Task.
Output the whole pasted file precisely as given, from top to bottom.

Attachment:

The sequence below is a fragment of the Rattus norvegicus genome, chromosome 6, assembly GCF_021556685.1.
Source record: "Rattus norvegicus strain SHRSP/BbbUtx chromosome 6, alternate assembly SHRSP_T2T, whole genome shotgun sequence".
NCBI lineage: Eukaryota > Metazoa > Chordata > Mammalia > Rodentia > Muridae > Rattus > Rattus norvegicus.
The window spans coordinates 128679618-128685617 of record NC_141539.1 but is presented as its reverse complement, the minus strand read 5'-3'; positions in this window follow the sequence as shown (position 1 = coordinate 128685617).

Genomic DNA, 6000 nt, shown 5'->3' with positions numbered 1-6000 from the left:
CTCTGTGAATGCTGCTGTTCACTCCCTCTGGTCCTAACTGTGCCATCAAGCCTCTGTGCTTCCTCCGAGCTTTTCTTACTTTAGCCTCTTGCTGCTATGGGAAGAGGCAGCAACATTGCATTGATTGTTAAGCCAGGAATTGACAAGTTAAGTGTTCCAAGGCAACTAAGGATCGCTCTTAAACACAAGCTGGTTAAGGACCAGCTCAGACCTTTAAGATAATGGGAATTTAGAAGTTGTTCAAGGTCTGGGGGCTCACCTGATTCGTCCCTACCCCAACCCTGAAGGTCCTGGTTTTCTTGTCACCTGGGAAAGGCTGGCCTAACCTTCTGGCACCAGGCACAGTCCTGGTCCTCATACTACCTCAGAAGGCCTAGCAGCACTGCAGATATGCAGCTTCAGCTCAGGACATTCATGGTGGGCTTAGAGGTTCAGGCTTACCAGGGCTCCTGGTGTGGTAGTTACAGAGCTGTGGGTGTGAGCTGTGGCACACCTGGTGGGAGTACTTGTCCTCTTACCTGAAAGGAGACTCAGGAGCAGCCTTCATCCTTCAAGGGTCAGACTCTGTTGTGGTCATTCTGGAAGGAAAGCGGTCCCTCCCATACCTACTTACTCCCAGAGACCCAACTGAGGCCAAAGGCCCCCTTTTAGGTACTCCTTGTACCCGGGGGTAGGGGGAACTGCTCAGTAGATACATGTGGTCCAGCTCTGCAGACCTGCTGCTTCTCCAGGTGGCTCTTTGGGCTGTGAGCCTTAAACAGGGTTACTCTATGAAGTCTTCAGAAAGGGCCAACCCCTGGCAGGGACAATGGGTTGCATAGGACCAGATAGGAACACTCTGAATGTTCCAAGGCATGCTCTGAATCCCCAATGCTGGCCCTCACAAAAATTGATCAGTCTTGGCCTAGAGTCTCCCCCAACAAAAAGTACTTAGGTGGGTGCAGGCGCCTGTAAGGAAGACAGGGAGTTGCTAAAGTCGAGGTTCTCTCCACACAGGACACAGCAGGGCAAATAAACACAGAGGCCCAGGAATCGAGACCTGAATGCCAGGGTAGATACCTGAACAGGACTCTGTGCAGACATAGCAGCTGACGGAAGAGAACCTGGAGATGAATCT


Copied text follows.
The sequence below is a fragment of the Rattus norvegicus genome, chromosome 6, assembly GCF_021556685.1.
Source record: "Rattus norvegicus strain SHRSP/BbbUtx chromosome 6, alternate assembly SHRSP_T2T, whole genome shotgun sequence".
NCBI lineage: Eukaryota > Metazoa > Chordata > Mammalia > Rodentia > Muridae > Rattus > Rattus norvegicus.
The window spans coordinates 128679618-128685617 of record NC_141539.1 but is presented as its reverse complement, the minus strand read 5'-3'; positions in this window follow the sequence as shown (position 1 = coordinate 128685617).

Genomic DNA, 6000 nt, shown 5'->3' with positions numbered 1-6000 from the left:
CTCTGTGAATGCTGCTGTTCACTCCCTCTGGTCCTAACTGTGCCATCAAGCCTCTGTGCTTCCTCCGAGCTTTTCTTACTTTAGCCTCTTGCTGCTATGGGAAGAGGCAGCAACATTGCATTGATTGTTAAGCCAGGAATTGACAAGTTAAGTGTTCCAAGGCAACTAAGGATCGCTCTTAAACACAAGCTGGTTAAGGACCAGCTCAGACCTTTAAGATAATGGGAATTTAGAAGTTGTTCAAGGTCTGGGGGCTCACCTGATTCGTCCCTACCCCAACCCTGAAGGTCCTGGTTTTCTTGTCACCTGGGAAAGGCTGGCCTAACCTTCTGGCACCAGGCACAGTCCTGGTCCTCATACTACCTCAGAAGGCCTAGCAGCACTGCAGATATGCAGCTTCAGCTCAGGACATTCATGGTGGGCTTAGAGGTTCAGGCTTACCAGGGCTCCTGGTGTGGTAGTTACAGAGCTGTGGGTGTGAGCTGTGGCACACCTGGTGGGAGTACTTGTCCTCTTACCTGAAAGGAGACTCAGGAGCAGCCTTCATCCTTCAAGGGTCAGACTCTGTTGTGGTCATTCTGGAAGGAAAGCGGTCCCTCCCATACCTACTTACTCCCAGAGACCCAACTGAGGCCAAAGGCCCCCTTTTAGGTACTCCTTGTACCCGGGGGTAGGGGGAACTGCTCAGTAGATACATGTGGTCCAGCTCTGCAGACCTGCTGCTTCTCCAGGTGGCTCTTTGGGCTGTGAGCCTTAAACAGGGTTACTCTATGAAGTCTTCAGAAAGGGCCAACCCCTGGCAGGGACAATGGGTTGCATAGGACCAGATAGGAACACTCTGAATGTTCCAAGGCATGCTCTGAATCCCCAATGCTGGCCCTCACAAAAATTGATCAGTCTTGGCCTAGAGTCTCCCCCAACAAAAAGTACTTAGGTGGGTGCAGGCGCCTGTAAGGAAGACAGGGAGTTGCTAAAGTCGAGGTTCTCTCCACACAGGACACAGCAGGGCAAATAAACACAGAGGCCCAGGAATCGAGACCTGAATGCCAGGGTAGATACCTGAACAGGACTCTGTGCAGACATAGCAGCTGACGGAAGAGAACCTGGAGATGAATCT